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Israeli-Peacemaking Since 1967: Factors Behind the Breakthroughs and Failures

By: Galia Golan

Born in Cincinnati, Ohio, Galia Golan is currently a professor in the Lauder School of Government, Diplomacy and Strategy of the Interdisciplinary Center Herzliya. She specializes in issues related to international crises, political issues, and globalization. She is a peace enthusiast and a Zionist.

Breakthrough or Failure?

By: John Lee

The Arab-Israeli conflict is the epitome of a conflict where the peacemaking process took longer than the war itself. Such conflict was sparked by a rise of European Jews who desired their own settlement in Palestine during the first World War due to the discrimination, displacement, segregation, and systematic killing. This led to the Zionist movement which had a primary goal in aiding these Jews in settling in the Palestine area. According to the Zionist ideology, the Jews desired to return to their homeland, located in—what we call now—Israel. At the same time, the Arabians sought independence from the Ottoman Empire, leading to the Arab Revolt. The Arabians eventually gained independence and annexed the territory of Palestine. Consequently, this annexation exacerbated the conflict for land between the Jews and the Arabians. Both desired a part of the Palestine territory. In such cases, this conflict is a battle between desperation and greed. In response to the Arab-Israeli conflict, Galia Golan, in her book Israeli Peacemaking since 1967: Factors Behind the Breakthroughs and Failures, identifies the factors of progress and failures in peacemaking relations between Israel, neighboring Arab nations, and international parties such as the United States. She considers the negotiations, leadership, and security as three huge impacts to the process. Going from the chronology from the end of the Arab-Israeli war to Oslo II, Golan considers seven notable peacemaking processes that israel engaged from 1967 to determine whether they are failures or breakthroughs.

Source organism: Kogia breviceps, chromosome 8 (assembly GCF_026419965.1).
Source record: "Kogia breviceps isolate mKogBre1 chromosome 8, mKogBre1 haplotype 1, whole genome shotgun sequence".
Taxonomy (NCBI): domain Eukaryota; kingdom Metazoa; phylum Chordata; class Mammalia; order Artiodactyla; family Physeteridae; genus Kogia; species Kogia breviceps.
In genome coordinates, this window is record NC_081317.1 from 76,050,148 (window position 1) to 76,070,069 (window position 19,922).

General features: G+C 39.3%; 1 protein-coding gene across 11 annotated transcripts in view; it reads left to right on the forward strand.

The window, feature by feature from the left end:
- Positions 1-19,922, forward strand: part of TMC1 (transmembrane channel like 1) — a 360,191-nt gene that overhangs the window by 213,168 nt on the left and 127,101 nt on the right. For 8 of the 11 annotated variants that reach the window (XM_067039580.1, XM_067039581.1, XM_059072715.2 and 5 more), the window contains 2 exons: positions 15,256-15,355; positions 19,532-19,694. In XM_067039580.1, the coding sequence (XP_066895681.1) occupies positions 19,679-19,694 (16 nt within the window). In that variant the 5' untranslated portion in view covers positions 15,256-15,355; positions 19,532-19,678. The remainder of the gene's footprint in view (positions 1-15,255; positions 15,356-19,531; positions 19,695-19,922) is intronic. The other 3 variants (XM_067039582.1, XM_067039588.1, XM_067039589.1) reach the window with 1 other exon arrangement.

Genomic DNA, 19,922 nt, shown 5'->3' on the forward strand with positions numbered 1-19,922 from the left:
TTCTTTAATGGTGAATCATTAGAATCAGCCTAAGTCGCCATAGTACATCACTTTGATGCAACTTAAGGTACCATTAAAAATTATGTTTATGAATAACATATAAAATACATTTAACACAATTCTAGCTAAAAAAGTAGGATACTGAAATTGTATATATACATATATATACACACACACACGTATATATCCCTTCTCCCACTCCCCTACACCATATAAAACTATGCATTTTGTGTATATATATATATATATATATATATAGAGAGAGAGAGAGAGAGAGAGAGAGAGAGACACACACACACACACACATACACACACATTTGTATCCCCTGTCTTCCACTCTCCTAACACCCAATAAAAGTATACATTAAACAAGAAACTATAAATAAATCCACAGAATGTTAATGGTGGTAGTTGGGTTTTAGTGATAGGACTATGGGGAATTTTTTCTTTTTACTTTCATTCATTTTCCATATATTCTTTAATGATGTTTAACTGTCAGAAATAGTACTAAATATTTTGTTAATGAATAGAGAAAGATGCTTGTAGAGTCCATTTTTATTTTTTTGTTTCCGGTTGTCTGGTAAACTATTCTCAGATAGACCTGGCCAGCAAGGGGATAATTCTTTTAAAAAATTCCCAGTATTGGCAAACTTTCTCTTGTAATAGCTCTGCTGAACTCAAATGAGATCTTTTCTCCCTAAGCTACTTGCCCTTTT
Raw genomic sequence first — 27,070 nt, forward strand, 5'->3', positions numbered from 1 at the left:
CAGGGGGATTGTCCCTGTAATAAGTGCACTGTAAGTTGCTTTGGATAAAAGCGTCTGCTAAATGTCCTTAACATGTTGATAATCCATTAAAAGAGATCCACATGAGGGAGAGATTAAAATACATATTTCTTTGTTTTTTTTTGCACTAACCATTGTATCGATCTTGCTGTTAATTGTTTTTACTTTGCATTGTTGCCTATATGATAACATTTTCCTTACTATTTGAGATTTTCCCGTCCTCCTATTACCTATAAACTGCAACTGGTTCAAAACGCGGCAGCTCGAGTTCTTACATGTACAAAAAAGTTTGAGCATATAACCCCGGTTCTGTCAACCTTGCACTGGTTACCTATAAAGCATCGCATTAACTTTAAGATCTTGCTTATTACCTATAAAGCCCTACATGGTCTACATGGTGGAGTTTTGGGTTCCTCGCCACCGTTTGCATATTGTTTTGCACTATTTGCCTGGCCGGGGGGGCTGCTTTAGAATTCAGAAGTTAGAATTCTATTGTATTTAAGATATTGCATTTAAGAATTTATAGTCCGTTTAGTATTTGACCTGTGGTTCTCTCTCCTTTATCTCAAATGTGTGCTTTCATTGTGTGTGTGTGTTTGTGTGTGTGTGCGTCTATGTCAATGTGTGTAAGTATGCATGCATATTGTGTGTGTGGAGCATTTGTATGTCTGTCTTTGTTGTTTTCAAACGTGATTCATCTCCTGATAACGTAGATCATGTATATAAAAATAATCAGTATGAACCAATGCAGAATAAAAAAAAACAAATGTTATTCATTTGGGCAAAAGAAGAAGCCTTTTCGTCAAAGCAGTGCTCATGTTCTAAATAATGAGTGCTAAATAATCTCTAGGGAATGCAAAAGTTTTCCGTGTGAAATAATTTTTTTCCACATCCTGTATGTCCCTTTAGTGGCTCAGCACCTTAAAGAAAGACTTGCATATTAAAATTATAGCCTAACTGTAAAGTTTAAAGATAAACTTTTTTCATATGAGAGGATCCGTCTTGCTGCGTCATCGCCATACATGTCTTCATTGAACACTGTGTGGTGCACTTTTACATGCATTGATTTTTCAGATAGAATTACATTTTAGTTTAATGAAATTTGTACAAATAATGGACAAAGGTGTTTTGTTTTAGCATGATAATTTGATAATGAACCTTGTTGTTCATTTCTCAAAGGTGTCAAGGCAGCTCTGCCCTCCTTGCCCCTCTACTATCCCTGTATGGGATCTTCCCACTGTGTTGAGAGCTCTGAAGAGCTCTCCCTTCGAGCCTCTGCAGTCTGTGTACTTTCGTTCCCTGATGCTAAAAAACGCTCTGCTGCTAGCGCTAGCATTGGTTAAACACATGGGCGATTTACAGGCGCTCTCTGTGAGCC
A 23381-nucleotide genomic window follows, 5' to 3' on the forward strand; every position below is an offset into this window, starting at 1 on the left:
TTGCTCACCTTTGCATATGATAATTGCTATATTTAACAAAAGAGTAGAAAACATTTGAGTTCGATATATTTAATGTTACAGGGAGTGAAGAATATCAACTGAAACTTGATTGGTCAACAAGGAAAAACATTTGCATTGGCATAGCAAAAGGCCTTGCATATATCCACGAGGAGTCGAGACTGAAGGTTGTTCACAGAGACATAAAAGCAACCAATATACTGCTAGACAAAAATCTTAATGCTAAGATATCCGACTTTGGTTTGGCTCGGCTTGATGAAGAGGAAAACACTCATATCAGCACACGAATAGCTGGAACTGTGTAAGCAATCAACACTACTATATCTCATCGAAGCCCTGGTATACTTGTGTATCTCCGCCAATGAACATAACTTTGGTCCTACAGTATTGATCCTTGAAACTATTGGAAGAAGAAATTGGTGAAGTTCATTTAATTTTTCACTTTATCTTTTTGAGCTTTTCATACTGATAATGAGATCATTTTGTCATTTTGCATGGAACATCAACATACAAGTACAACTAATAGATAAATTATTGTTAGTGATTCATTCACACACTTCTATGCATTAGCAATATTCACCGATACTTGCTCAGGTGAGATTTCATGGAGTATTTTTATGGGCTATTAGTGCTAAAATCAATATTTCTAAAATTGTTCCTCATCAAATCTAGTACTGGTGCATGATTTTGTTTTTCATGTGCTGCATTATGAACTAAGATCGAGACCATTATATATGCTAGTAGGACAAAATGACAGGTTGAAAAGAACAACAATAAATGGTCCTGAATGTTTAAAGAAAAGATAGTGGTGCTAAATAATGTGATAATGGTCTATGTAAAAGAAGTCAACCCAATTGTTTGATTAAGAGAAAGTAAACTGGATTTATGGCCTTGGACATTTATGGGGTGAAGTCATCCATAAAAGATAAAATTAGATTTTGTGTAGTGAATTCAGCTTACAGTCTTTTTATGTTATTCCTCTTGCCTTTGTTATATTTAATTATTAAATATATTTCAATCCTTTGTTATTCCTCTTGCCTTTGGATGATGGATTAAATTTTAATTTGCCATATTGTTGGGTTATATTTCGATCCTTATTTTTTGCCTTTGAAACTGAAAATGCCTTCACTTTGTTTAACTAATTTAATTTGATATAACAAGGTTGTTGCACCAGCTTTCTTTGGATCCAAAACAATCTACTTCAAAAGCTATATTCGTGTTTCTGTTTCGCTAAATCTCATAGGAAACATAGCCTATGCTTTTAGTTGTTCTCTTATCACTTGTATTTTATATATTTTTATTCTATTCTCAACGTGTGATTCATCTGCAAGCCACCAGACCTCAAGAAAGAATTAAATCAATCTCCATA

“Of importance to this study is how these and other attributes of intractability served to block or prevent a breakthrough, or led to a failure, or conversely, which of them underwent a change, enabling a breakthrough.”1 Golan establishes a foundation to show how this conflict escalated to even more complications. She refers to how she will make references to identify what contributes to further or ameliorate complications. She explains the Israeli-Arab conflict as an “intractable conflict.” She first starts of her list of efforts with the “1967-1968 failure.” 1967 was the year the Six Day War occurred from June fifth to the tenth. The war was a breakthrough, at least from the Israeli point of view. President Johnson was not content that Israel preempted the war, but the peace breakthrough was possible as the war ended. During this conflict, the United States and the Soviet Union sought diplomatic relations with the Arabs and Israeli. Yet, as war brings further devastation and losses to resources and money, the Soviet Union and the US powers agreed to work together toward peace in the Palestine territory. Among the numerous factors that would lead to a breakthrough, Golan explains that the claims to the land territories led to rivalries and opposition, which ultimately is responsible to the failure to peacemaking. There were two different opinions at play: the Palestinians and the Jordans. There were debates among the Palestines to determine the extent of Israeli rule expansion in the territory including the control over East Jerusalem. Yet, due to apathy in dealing with the Palestines and failures in “bargain” along with lack of leadership in Israel, this particular promising peacemaking approach was met with failure. “Almost all were unwilling to act independently of the Arab states, there was no willingness to accord Israel control of East Jerusalem and there was no united Palestinian leadership capable of taking such decision in any case…”2 Golan then proceeds to explain the first successful breakthrough, which was with Egypt. The Six Day war between Egypt and Israel was concluded with a ceasefire and US and USSR intervention. The US and USSR desired peace and aided the two middle eastern countries in negotiations. This particular breakthrough was preceded by two failures, the 1971 and 1973 initiative by Anwar Sadat, which failed due to mistrust and security that Israel and US held based upon the plans to re-establish the borders. Yet, among these failures to achieve peace, the Interim Accord and of 1975 and the 1979 Israeli-Egyptian Peace Agreement, proved to be breakthroughs. The Interim Accord led to military disengagement which would release tensions and aid in a peaceful approach to the conflict. The Israeli-Egyptian Peace Agreement was carefully implemented and discussed in Camp David which was mediated by the US with President Carter’s direct involvement. Nevertheless, this breakthrough was possibly as result of US intervention and the willingness of Egypt and Israel to comply.